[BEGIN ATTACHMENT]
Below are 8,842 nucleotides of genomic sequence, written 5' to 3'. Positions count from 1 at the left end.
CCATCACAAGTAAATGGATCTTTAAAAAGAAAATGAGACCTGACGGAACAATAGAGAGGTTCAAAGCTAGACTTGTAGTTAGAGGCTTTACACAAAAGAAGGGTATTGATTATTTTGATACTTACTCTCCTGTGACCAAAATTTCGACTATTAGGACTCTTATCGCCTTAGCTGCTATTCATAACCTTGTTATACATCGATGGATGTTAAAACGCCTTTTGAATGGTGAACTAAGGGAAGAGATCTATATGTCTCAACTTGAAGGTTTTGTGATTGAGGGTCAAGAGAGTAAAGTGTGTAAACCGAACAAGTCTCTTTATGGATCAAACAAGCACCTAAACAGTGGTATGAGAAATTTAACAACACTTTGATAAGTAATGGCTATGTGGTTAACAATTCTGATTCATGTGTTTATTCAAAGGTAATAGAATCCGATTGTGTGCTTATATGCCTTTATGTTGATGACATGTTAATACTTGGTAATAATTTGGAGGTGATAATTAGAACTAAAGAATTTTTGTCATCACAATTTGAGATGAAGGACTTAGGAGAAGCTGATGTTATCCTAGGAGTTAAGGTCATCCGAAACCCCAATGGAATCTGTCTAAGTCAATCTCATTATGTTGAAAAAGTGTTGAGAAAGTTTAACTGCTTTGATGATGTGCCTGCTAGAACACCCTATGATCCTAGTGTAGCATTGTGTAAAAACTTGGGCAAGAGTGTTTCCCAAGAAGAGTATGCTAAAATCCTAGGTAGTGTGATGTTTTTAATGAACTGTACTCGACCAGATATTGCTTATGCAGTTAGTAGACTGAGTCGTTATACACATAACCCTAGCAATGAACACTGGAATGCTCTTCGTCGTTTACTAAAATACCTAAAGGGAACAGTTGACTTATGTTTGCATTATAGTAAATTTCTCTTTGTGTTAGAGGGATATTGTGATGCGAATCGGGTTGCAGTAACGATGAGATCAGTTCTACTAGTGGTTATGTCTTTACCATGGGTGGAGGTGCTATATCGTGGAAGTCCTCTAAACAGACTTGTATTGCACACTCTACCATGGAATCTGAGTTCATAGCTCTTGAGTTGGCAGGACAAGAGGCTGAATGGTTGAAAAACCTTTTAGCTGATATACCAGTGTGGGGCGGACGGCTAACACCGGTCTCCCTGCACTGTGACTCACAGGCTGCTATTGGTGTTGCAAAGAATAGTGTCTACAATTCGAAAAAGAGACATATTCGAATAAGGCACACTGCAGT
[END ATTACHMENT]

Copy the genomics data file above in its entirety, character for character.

Below are 8,842 nucleotides of genomic sequence, written 5' to 3'. Positions count from 1 at the left end.
CCATCACAAGTAAATGGATCTTTAAAAAGAAAATGAGACCTGACGGAACAATAGAGAGGTTCAAAGCTAGACTTGTAGTTAGAGGCTTTACACAAAAGAAGGGTATTGATTATTTTGATACTTACTCTCCTGTGACCAAAATTTCGACTATTAGGACTCTTATCGCCTTAGCTGCTATTCATAACCTTGTTATACATCGATGGATGTTAAAACGCCTTTTGAATGGTGAACTAAGGGAAGAGATCTATATGTCTCAACTTGAAGGTTTTGTGATTGAGGGTCAAGAGAGTAAAGTGTGTAAACCGAACAAGTCTCTTTATGGATCAAACAAGCACCTAAACAGTGGTATGAGAAATTTAACAACACTTTGATAAGTAATGGCTATGTGGTTAACAATTCTGATTCATGTGTTTATTCAAAGGTAATAGAATCCGATTGTGTGCTTATATGCCTTTATGTTGATGACATGTTAATACTTGGTAATAATTTGGAGGTGATAATTAGAACTAAAGAATTTTTGTCATCACAATTTGAGATGAAGGACTTAGGAGAAGCTGATGTTATCCTAGGAGTTAAGGTCATCCGAAACCCCAATGGAATCTGTCTAAGTCAATCTCATTATGTTGAAAAAGTGTTGAGAAAGTTTAACTGCTTTGATGATGTGCCTGCTAGAACACCCTATGATCCTAGTGTAGCATTGTGTAAAAACTTGGGCAAGAGTGTTTCCCAAGAAGAGTATGCTAAAATCCTAGGTAGTGTGATGTTTTTAATGAACTGTACTCGACCAGATATTGCTTATGCAGTTAGTAGACTGAGTCGTTATACACATAACCCTAGCAATGAACACTGGAATGCTCTTCGTCGTTTACTAAAATACCTAAAGGGAACAGTTGACTTATGTTTGCATTATAGTAAATTTCTCTTTGTGTTAGAGGGATATTGTGATGCGAATCGGGTTGCAGTAACGATGAGATCAGTTCTACTAGTGGTTATGTCTTTACCATGGGTGGAGGTGCTATATCGTGGAAGTCCTCTAAACAGACTTGTATTGCACACTCTACCATGGAATCTGAGTTCATAGCTCTTGAGTTGGCAGGACAAGAGGCTGAATGGTTGAAAAACCTTTTAGCTGATATACCAGTGTGGGGCGGACGGCTAACACCGGTCTCCCTGCACTGTGACTCACAGGCTGCTATTGGTGTTGCAAAGAATAGTGTCTACAATTCGAAAAAGAGACATATTCGAATAAGGCACACTGCAGT